Simultaneous up-regulation of viral receptor expression and DNA synthesis is required for increasing efficiency of retroviral hepatic gene transfer

Michael Ott, Richard J. Stockert, Qiangzhong Ma, Singh Gagandeep, Sanjeev Gupta

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Abstract

To understand the relative contribution of viral receptor expression and cell proliferation in retroviral gene transfer, we created human hepatocyte- derived HuH-7.MCAT-1 cell lines. These cells constitutively express the murine ecotropic retroviral receptor MCAT-1 with-out changes in morphology or proliferation states. The MCAT-1 receptor is also a cationic amino acid transporter, and the HuH-7.MCAT-1.7 cells showed increased V(max) of uptake and steady-state accumulation of the cationic amino acids L-lysine. In HuH- 7.MCAT-1 cells, L-arginine uptake was significantly upregulated by norepinephrine and dexamethasone, and hepatocyte growth factor also increased L-arginine uptake along with cellular DNA synthesis. Gene transfer was also markedly increased in HuH-7.MCAT-1.7 cells incubated with an ecotropic LacZ retrovirus, and this further increased with hormones and hepatocyte growth factor. To define whether viral receptor up-regulation by itself increased gene transfer, cell cycling was inhibited by a recombinant adenovirus expressing the Mad transcription factor (AdMAd), which is a dominant-negative c-Myc regulator. This restricted cells in G0/G1, without attenuating MCAT- 1 activity, as shown by flow cytometry and L-arginine uptake analysis, respectively. When asynchronously cycling HuH-7.MCAT-1.7 cells were first infected with the AdMad virus and then exposed to the ecotropic LacZ virus, gene transfer was virtually abolished. The data indicate that while upregulation of viral receptors can greatly enhance retrovirally mediated gene transfer, DNA synthesis remains an absolute requirement for hepatic gene therapy with this approach.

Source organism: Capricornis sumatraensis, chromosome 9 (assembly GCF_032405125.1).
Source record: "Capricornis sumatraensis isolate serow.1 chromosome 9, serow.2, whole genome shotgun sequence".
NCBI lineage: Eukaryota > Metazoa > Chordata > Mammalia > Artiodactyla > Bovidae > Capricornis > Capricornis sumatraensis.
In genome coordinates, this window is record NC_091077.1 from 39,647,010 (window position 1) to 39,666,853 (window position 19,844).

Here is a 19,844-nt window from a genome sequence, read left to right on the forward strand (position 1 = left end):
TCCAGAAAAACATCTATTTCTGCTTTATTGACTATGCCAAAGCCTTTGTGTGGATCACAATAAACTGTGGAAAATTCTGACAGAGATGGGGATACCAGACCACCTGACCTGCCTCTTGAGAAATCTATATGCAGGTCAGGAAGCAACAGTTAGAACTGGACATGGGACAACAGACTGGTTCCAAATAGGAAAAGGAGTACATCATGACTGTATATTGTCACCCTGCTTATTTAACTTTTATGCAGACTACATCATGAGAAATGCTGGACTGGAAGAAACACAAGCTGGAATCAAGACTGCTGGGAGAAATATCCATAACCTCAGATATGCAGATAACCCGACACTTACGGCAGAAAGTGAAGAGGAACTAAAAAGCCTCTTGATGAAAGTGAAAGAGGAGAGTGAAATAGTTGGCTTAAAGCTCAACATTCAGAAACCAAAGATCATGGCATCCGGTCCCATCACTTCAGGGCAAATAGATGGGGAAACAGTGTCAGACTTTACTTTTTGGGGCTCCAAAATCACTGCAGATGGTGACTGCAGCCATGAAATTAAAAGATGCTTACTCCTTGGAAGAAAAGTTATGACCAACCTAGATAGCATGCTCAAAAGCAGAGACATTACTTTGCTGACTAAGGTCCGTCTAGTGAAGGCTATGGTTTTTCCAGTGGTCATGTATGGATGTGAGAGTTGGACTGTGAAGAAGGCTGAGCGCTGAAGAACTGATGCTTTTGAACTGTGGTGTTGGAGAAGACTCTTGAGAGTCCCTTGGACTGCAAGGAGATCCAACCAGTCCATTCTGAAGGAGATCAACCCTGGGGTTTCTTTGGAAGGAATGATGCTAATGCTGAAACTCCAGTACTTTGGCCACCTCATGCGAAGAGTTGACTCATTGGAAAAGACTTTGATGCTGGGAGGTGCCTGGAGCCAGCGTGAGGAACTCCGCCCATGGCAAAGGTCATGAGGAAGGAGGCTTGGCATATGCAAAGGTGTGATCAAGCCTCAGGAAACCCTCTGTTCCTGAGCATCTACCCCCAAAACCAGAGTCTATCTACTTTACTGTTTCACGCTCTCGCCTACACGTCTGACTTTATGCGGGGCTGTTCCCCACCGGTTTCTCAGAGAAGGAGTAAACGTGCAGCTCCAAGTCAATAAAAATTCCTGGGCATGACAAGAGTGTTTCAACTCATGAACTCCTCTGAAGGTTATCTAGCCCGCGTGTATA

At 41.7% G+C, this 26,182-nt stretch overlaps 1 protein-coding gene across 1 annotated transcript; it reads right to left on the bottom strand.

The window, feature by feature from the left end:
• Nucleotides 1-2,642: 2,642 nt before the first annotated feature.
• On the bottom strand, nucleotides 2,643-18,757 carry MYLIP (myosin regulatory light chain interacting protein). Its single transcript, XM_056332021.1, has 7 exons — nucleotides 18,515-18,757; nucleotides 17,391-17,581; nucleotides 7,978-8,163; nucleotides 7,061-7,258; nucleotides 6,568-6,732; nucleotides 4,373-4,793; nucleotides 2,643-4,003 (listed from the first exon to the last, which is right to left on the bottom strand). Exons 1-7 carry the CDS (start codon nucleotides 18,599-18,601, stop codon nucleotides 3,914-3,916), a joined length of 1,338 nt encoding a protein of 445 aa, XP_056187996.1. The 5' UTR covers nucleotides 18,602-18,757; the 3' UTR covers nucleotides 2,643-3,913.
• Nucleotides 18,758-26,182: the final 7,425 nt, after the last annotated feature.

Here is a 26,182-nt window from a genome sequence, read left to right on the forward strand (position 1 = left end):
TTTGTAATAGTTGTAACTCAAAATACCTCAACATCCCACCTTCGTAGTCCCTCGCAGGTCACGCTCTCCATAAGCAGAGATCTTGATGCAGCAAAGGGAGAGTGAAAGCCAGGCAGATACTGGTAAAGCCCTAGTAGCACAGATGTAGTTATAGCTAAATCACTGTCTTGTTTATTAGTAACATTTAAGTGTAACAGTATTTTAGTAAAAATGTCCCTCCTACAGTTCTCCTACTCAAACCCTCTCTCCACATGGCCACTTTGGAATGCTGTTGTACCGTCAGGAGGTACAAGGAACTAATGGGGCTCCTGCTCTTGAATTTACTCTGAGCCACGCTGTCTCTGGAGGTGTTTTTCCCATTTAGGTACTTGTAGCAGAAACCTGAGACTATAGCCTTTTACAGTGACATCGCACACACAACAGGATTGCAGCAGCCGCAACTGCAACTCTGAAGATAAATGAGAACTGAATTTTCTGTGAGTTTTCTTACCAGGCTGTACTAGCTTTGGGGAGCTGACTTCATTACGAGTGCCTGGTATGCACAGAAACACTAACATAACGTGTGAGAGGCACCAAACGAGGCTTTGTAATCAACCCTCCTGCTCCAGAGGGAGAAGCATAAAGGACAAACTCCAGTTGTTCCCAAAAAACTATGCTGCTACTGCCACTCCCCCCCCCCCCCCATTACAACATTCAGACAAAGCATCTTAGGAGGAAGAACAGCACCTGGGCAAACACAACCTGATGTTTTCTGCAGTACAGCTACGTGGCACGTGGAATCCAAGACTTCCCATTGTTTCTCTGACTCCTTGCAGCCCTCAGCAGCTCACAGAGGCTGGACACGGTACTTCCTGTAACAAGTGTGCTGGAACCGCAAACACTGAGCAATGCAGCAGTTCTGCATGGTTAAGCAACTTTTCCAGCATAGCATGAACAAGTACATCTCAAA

Original languageEnglish (US)
Pages (from-to)11954-11961
Number of pages8
JournalJournal of Biological Chemistry
Volume273
Issue number19
DOIs
Publication statusPublished - May 8 1998

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ASJC Scopus subject areas

  • Biochemistry
  • Molecular Biology
  • Cell Biology

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